Apple is adding genetic data and a series of medical tests typically conducted in an exam room to its ResearchKit platform. As a result, researchers are able to design targeted studies for diseases and conditions that affect billions of people around the world and to gather more specific types of data from participants.
“Medical researchers around the world continue to use iPhone to transform what we know about complex diseases, and with continued support from the open source community, the opportunities for iPhone in medical research are endless,” Jeff Williams, Apple’s COO, said in a statement.
Using the newly released module designed by 23andMe, study participants are able to easily contribute their genetic data to medical research. Researchers are also working with the National Institute of Mental Health to deliver “spit kits” to study participants based on a series of survey results.
Using the new module designed by 23andMe, study participants are able to easily contribute their genetic data to medical research.“Collecting this type of information will help researchers determine genomic indicators for specific diseases and conditions,” said Eric Schadt, PhD, the Jean C. and James W. Crystal Professor of Genomics at the Icahn School of Medicine at Mount Sinai, and Founding Director of the Icahn Institute for Genomics and Multiscale Biology. “Take asthma, for example. ResearchKit is allowing us to study this population more broadly than ever before and through the large amounts of data we’re able to gather from iPhone, we’re understanding how factors like environment, geography and genes influence one’s disease and response to treatment.”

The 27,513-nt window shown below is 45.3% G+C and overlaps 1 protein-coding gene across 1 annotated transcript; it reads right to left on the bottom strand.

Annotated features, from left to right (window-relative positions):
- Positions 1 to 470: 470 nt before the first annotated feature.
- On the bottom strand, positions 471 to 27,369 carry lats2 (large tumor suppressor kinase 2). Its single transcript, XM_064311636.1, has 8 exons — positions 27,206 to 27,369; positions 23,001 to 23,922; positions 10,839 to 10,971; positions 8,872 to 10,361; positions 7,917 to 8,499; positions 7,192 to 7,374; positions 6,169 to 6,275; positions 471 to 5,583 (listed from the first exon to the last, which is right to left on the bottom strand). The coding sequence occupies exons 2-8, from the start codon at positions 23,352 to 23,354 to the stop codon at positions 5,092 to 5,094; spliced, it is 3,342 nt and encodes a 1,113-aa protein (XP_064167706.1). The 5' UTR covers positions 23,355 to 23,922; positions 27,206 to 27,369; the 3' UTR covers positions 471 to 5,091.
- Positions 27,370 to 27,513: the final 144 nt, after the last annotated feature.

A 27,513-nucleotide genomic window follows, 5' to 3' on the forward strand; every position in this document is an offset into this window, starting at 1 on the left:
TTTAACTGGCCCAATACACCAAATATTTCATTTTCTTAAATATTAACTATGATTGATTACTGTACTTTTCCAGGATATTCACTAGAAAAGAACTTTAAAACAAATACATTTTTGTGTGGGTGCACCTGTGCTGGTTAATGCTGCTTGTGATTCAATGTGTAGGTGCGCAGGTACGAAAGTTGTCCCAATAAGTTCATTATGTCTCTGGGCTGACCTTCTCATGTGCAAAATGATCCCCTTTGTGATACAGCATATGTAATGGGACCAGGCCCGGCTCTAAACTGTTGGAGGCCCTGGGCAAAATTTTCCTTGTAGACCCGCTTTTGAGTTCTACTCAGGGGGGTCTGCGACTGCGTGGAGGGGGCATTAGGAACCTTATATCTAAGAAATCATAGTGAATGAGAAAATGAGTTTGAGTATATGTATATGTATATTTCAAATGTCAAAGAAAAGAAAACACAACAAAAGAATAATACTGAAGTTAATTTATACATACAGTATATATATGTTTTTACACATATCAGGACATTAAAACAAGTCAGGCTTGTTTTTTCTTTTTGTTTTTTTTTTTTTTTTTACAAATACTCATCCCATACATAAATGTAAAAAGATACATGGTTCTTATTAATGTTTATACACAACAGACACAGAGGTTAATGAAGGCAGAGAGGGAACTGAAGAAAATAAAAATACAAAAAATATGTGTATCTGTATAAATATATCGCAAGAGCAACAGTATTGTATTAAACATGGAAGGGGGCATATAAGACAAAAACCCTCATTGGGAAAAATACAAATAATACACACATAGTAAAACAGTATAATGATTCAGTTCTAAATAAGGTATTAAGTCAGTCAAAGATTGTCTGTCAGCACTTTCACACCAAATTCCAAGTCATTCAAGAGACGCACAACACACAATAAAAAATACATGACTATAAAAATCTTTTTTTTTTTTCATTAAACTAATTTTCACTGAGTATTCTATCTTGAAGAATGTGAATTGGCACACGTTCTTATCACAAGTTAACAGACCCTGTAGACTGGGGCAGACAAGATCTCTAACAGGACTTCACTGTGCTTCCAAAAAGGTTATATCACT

PPD Act is a new app-based study that will use genetic testing to better understand why some women are impacted by postpartum depression. Led by the University of North Carolina School of Medicine and the international Postpartum Depression: Action Towards Causes and Treatment Consortium, the application will offer study participants access to a “spit kit” from the National Institute of Mental Health.
Another study that is available through the MyHeart Counts app will use genetic data from existing 23andMe customers to help determine predisposition to heart conditions and measure how a participant’s activity and lifestyle relate to cardiovascular health. By studying these relationships on a broad scale, researchers hope to be able to better understand how to keep hearts healthy.
Finally the Asthma Health app, designed by the Icahn School of Medicine at Mount Sinai and LifeMap Solutions, will also use 23andMe data to help researchers better understand ways to personalize asthma treatment.
Apple also announced new modules that were contributed to ResearchKit, including the ability to study tone audiometry; measure reaction time through delivery of a known stimulus to a known response; assess the speed of information processing and working memory; use the mathematical puzzle Tower of Hanoi for cognition studies; and conduct a timed walk test.
ResearchKit studies are available in Australia, Austria, China, Germany, Hong Kong, Ireland, Japan, Netherlands, Switzerland, the UK and the US.